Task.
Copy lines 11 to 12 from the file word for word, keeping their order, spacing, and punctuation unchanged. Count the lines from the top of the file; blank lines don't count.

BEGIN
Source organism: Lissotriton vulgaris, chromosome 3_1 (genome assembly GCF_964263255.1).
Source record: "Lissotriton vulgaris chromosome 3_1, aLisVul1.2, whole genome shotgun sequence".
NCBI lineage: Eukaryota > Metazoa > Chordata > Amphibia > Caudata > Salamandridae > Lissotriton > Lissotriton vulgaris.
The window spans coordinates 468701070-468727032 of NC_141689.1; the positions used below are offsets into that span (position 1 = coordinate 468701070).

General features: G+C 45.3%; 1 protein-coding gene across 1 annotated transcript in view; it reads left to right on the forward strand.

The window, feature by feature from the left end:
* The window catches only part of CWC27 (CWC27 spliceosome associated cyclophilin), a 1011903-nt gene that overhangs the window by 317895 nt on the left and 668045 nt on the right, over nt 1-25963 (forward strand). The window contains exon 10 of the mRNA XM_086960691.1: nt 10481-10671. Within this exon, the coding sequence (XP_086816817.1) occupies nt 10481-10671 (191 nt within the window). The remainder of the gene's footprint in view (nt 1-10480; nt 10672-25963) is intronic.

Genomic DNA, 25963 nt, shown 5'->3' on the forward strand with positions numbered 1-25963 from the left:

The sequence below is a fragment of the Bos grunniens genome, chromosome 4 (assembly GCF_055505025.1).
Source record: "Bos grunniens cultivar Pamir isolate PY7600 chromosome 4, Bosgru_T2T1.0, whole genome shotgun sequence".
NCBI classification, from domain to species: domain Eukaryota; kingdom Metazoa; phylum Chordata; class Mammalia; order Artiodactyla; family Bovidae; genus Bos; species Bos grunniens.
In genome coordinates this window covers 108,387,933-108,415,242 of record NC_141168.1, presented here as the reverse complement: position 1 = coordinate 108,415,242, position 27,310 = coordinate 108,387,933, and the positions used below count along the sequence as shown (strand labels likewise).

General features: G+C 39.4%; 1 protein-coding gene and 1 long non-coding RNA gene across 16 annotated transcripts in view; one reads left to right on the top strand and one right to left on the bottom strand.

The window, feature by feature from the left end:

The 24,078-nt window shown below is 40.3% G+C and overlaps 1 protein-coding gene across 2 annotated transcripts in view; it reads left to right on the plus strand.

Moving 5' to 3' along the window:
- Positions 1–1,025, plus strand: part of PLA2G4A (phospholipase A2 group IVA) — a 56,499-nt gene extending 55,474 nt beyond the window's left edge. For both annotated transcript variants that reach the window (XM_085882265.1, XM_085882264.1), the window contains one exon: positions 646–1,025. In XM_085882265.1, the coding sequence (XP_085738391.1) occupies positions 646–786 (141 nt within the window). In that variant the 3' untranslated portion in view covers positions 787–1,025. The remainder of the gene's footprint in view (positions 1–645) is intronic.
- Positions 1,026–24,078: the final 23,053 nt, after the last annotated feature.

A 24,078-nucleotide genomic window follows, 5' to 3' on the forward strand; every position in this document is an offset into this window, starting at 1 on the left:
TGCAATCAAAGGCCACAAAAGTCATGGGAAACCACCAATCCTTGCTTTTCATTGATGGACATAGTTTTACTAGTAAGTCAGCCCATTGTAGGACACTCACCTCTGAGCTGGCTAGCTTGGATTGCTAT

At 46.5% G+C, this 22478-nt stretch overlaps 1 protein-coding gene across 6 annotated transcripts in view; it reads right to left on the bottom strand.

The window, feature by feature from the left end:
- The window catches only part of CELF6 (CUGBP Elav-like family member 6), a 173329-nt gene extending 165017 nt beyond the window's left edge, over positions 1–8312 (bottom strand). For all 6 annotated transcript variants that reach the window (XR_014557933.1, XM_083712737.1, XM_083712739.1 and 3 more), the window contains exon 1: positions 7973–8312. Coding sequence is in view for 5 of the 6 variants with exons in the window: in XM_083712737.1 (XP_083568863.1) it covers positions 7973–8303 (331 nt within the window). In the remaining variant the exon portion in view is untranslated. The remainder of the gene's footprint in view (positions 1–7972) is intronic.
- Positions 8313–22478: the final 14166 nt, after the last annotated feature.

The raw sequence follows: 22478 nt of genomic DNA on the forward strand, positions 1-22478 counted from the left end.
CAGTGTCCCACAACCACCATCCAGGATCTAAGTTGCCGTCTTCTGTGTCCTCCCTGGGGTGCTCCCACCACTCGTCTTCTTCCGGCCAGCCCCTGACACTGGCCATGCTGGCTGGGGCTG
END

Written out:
NCBI classification, from domain to species: domain Eukaryota; kingdom Metazoa; phylum Chordata; class Mammalia; order Artiodactyla; family Bovidae; genus Bos; species Bos grunniens.
In genome coordinates this window covers 108,387,933-108,415,242 of record NC_141168.1, presented here as the reverse complement: position 1 = coordinate 108,415,242, position 27,310 = coordinate 108,387,933, and the positions used below count along the sequence as shown (strand labels likewise).